Monday, July 28, 2008
The First Step of Good Décor
If you don’t clean regularly and thoroughly (or have someone else do so), décor won’t make your place look a whole lot better. No matter how high the quality or expense of your stuff may be, if your place is dirty, it loses a lot of panache.
It’s obvious that you never really see something until you have to clean it. Most people just keep buying things and stuffing them into available spaces, or, at best, putting some thought into placement and then just leaving them there for years. Every so often they’ll wipe said object off, and perhaps dust it once a month, but it’s important that the area around it not be forgotten-and not just as a matter of clearing out dust bunnies and other allergens. Believe it or not, the vibrancy of every item of décor, as well as walls, draperies, blinds and carpeting diminishes when left unattended for too long. Cleaning is an excellent time to take stock of the condition of your possessions, the practicality of their placement, and the way they interact with their surrounding space.
This week, I did my every-nine-month wall, door and molding cleaning-and as usual, was surprised that it actually gleams (it’s all white). I probably should do it more frequently, but the idea of it is always more overwhelming than the actual work. What’s funny is that if this type of cleaning is separated into 3 or 4 activity periods of about an hour each, it’s not difficult at all, and a quick wipe with a simple wet cloth dampened with diluted liquid soap can extinguish almost every mark except paint scratches or splashed hair coloring. At the same time, you’ll get an overview of just what repair work may need done, and chances are, you’ll also have a few brainstorms along the way regarding décor changes.
Small rugs can be washed outside and rinsed with the hose, then left to dry in the shade while hanging over a chair; you would be wise to vacuum first to remove pet hairs and ground-in dirt. If your drapes can be machine washed, try to do so at least annually-you will be able to notice a distinct difference, and will feel good knowing that you’re no longer breathing in the trapped dust. Blinds should be wiped fairly often, but, if you’re like most people, this chore falls way down on a priority list, if it’s even there at all. But try to give them a decent cleaning to get off the top layer of grime, especially if you’ve gone to the trouble to wash the other window treatments.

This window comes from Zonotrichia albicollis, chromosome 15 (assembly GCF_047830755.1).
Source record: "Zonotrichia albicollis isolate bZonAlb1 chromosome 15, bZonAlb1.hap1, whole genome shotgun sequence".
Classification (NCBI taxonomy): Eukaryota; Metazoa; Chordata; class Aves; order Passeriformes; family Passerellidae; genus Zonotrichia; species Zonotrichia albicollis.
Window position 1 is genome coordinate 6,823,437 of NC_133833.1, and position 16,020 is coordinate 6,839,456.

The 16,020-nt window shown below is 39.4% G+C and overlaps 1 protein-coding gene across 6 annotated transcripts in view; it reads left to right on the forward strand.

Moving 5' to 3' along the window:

Now how do you retain that level of almost-perfection? Keeping on a cleaning maintenance will also keep the attention on your lovely items and décor choices instead of your guests being distracted by clutter or dirt. That means making a schedule and sticking to it-or forcing your kids and spouse to abide by some parameters. Try to get your weekly cleaning routine down to a science in a way that works for you. For example, clean each room at a time or, even one floor per day…whatever you can manage. See if there’s a convenient socket so that you don’t have to keep moving your vacuum connection; it’s much easier to do an entire level in one swoop. Keep a supply of cleaning products and utensils in each powder or bathroom so you don’t have to keep toting them around.
Who wants to come home to a dirty house and be more stressed? Your abode should welcome you with organization, beauty, with favorite items out arranged to your satisfaction. When people (especially kids) clean their own mess, they will hopefully realize humility and understand accountability. When one aspect of your life is under control, you may feel empowered to take even more control in other areas; feeling like the house has the upper hand is not the best feeling to experience. Finally, think about it-when’s the last time you saw a messy, dirty room advertised in a décor magazine or showroom? No one wants to live in a museum, but the most harmonious surroundings are clean and neat as well.